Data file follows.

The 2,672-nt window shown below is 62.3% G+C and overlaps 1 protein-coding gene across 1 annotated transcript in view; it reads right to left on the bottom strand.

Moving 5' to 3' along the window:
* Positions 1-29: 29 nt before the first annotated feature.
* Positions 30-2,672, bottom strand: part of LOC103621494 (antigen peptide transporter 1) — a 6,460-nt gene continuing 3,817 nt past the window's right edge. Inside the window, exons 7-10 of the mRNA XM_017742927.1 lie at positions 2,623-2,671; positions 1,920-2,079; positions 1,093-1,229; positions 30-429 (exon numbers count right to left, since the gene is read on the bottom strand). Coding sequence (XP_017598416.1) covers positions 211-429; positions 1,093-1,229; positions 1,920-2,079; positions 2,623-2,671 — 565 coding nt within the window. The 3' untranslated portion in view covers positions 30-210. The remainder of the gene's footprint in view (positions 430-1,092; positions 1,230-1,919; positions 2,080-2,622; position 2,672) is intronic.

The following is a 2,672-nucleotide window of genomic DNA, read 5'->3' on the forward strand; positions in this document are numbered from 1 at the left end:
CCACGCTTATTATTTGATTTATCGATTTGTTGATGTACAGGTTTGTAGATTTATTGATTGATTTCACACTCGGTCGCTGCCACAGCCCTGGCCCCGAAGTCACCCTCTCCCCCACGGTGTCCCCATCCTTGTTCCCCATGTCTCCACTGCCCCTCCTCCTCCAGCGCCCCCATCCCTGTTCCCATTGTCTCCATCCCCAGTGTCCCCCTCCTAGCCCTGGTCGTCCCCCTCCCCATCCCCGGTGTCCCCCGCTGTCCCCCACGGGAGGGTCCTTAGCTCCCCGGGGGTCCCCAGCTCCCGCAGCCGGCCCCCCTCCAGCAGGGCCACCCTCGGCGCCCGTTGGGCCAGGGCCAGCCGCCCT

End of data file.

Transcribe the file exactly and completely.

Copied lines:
The 2,672-nt window shown below is 62.3% G+C and overlaps 1 protein-coding gene across 1 annotated transcript in view; it reads right to left on the bottom strand.

Moving 5' to 3' along the window:
* Positions 1-29: 29 nt before the first annotated feature.
* Positions 30-2,672, bottom strand: part of LOC103621494 (antigen peptide transporter 1) — a 6,460-nt gene continuing 3,817 nt past the window's right edge. Inside the window, exons 7-10 of the mRNA XM_017742927.1 lie at positions 2,623-2,671; positions 1,920-2,079; positions 1,093-1,229; positions 30-429 (exon numbers count right to left, since the gene is read on the bottom strand). Coding sequence (XP_017598416.1) covers positions 211-429; positions 1,093-1,229; positions 1,920-2,079; positions 2,623-2,671 — 565 coding nt within the window. The 3' untranslated portion in view covers positions 30-210. The remainder of the gene's footprint in view (positions 430-1,092; positions 1,230-1,919; positions 2,080-2,622; position 2,672) is intronic.

The following is a 2,672-nucleotide window of genomic DNA, read 5'->3' on the forward strand; positions in this document are numbered from 1 at the left end:
CCACGCTTATTATTTGATTTATCGATTTGTTGATGTACAGGTTTGTAGATTTATTGATTGATTTCACACTCGGTCGCTGCCACAGCCCTGGCCCCGAAGTCACCCTCTCCCCCACGGTGTCCCCATCCTTGTTCCCCATGTCTCCACTGCCCCTCCTCCTCCAGCGCCCCCATCCCTGTTCCCATTGTCTCCATCCCCAGTGTCCCCCTCCTAGCCCTGGTCGTCCCCCTCCCCATCCCCGGTGTCCCCCGCTGTCCCCCACGGGAGGGTCCTTAGCTCCCCGGGGGTCCCCAGCTCCCGCAGCCGGCCCCCCTCCAGCAGGGCCACCCTCGGCGCCCGTTGGGCCAGGGCCAGCCGCCCT